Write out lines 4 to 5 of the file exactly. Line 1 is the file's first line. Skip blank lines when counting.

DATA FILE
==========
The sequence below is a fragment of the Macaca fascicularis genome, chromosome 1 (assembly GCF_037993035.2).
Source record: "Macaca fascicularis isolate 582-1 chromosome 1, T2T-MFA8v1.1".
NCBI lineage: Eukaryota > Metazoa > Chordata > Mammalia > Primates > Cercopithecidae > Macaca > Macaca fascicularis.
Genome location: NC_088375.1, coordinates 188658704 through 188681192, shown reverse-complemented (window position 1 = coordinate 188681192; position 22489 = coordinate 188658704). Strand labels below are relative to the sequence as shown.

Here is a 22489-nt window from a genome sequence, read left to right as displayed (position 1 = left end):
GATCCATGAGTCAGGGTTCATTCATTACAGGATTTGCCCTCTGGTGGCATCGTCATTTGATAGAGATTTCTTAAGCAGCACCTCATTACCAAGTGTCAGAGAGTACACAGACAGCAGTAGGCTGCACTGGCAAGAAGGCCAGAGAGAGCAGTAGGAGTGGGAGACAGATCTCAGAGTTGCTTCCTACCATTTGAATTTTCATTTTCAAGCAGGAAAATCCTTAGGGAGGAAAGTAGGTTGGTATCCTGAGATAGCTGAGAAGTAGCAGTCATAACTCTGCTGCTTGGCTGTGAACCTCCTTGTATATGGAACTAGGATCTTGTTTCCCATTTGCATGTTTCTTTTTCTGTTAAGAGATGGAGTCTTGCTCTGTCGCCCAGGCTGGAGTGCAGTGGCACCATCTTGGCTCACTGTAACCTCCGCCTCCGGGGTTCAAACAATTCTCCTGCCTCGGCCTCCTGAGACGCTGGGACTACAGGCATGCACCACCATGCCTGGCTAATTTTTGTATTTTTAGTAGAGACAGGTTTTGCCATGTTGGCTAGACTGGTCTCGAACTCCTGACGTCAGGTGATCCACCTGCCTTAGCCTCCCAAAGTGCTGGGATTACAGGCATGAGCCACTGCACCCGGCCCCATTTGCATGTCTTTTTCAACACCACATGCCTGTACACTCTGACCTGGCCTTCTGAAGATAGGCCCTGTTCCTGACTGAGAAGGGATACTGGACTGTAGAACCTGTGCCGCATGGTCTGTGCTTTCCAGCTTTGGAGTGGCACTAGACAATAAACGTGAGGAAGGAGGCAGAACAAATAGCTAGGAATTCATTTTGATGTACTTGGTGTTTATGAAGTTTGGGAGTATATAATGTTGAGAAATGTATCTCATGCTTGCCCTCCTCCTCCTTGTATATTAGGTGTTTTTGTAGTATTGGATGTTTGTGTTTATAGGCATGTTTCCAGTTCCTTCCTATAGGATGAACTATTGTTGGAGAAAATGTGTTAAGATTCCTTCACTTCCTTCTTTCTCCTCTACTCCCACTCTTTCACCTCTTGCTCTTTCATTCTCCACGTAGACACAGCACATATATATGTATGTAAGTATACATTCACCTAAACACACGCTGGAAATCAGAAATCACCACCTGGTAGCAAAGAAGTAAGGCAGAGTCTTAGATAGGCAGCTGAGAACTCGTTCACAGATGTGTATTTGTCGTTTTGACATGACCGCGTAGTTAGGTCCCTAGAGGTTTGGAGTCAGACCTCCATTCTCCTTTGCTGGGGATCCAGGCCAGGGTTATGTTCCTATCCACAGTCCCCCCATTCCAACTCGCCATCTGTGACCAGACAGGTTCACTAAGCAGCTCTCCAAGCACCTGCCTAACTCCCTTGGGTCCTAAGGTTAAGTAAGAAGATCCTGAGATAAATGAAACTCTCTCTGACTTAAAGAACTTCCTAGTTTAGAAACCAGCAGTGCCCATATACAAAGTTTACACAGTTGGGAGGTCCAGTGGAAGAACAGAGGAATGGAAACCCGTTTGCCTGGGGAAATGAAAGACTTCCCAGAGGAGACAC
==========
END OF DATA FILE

Genome location: NC_088375.1, coordinates 188658704 through 188681192, shown reverse-complemented (window position 1 = coordinate 188681192; position 22489 = coordinate 188658704). Strand labels below are relative to the sequence as shown.

Here is a 22489-nt window from a genome sequence, read left to right as displayed (position 1 = left end):